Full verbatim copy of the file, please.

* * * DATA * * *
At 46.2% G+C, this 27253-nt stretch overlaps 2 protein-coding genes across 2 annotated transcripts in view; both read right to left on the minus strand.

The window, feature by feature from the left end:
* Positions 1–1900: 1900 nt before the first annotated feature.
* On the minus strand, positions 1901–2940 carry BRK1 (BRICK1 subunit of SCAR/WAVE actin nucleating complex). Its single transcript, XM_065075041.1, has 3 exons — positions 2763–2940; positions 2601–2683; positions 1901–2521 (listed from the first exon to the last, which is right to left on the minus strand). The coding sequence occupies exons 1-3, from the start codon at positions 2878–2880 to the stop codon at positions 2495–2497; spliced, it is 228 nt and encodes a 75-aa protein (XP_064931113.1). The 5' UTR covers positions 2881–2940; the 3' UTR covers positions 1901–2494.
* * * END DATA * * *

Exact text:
At 46.2% G+C, this 27253-nt stretch overlaps 2 protein-coding genes across 2 annotated transcripts in view; both read right to left on the minus strand.

The window, feature by feature from the left end:
* Positions 1–1900: 1900 nt before the first annotated feature.
* On the minus strand, positions 1901–2940 carry BRK1 (BRICK1 subunit of SCAR/WAVE actin nucleating complex). Its single transcript, XM_065075041.1, has 3 exons — positions 2763–2940; positions 2601–2683; positions 1901–2521 (listed from the first exon to the last, which is right to left on the minus strand). The coding sequence occupies exons 1-3, from the start codon at positions 2878–2880 to the stop codon at positions 2495–2497; spliced, it is 228 nt and encodes a 75-aa protein (XP_064931113.1). The 5' UTR covers positions 2881–2940; the 3' UTR covers positions 1901–2494.